AbstractPurpose of review
Plant sterols as ingredients to functional foods are recommended for lowering LDL cholesterol. However, there is an ongoing discussion whether the use of plant sterols is safe.Recent findings
Genetic analyses showed that common variants of the ATP binding cassette transporter G8 (ABCG8) and ABO genes are associated with elevated circulating plant sterols and higher risk for cardiovascular disease. However, these data do not prove a causal role for plant sterols in atherosclerosis because the risk alleles in ABCG8 and ABO are also related to elevated total and LDL cholesterol levels. The ABO locus exhibits still further pleiotropy. Moreover, analyses in the general population indicated that moderately elevated circulating plant sterols are not correlated with present or future vascular disease. In agreement, novel studies using food frequency questionnaires, studies in experimental animals, and dietary intervention studies support that ingestion of plant sterols may be beneficial to cardiovascular health.Summary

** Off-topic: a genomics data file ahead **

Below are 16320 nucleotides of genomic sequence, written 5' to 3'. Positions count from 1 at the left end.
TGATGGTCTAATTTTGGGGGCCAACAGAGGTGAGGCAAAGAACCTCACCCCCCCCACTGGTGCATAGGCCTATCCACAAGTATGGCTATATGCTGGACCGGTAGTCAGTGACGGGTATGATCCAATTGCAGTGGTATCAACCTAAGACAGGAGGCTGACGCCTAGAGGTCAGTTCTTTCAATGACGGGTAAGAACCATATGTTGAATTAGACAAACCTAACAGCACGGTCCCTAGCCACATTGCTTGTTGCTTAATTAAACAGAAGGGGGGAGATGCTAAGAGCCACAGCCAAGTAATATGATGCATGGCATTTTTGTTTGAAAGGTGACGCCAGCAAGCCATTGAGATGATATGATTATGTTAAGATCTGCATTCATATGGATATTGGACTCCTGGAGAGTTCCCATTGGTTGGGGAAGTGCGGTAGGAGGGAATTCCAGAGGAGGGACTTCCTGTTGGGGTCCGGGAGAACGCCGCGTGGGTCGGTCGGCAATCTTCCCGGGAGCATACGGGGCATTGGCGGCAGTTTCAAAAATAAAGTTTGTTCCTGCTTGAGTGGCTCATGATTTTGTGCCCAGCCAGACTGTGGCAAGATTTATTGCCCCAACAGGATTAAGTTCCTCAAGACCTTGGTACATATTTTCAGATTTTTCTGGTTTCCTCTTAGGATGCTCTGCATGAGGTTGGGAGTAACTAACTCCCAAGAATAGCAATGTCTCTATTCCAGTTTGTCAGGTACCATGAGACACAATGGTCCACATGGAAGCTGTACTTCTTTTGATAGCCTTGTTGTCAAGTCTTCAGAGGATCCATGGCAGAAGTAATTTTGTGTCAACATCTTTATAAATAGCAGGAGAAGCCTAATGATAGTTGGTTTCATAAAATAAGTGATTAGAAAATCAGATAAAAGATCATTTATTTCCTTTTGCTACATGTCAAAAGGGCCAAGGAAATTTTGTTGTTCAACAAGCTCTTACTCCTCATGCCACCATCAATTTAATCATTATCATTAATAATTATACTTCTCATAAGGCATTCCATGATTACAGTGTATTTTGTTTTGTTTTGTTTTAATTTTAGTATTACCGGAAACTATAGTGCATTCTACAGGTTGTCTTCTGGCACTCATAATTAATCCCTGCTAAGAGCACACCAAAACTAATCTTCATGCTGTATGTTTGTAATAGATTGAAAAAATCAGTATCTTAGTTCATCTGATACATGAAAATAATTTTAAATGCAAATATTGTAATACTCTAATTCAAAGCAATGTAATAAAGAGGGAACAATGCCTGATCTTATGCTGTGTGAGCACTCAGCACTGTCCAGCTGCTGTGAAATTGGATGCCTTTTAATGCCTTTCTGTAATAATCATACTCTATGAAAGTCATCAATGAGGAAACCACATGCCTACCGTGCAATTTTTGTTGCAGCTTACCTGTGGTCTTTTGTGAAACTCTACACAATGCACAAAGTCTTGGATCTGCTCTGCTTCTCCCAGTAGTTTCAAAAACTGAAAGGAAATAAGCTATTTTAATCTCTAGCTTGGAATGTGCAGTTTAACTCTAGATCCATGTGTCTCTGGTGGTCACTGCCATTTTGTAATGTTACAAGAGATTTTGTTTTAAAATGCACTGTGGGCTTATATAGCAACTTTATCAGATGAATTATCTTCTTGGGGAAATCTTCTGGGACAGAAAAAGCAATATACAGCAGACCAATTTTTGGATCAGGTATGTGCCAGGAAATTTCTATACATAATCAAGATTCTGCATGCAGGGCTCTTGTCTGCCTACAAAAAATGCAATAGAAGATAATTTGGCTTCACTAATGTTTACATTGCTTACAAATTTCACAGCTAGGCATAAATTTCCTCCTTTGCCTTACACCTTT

Taken together, current evidence supports the recommendations for the use of plant sterols as LDL cholesterol-lowering agents. Nevertheless, a prospective, randomized, controlled, double–blinded, intervention trial conclusively showing that plant sterol supplementation will prevent hard cardiovascular endpoints is not available to date.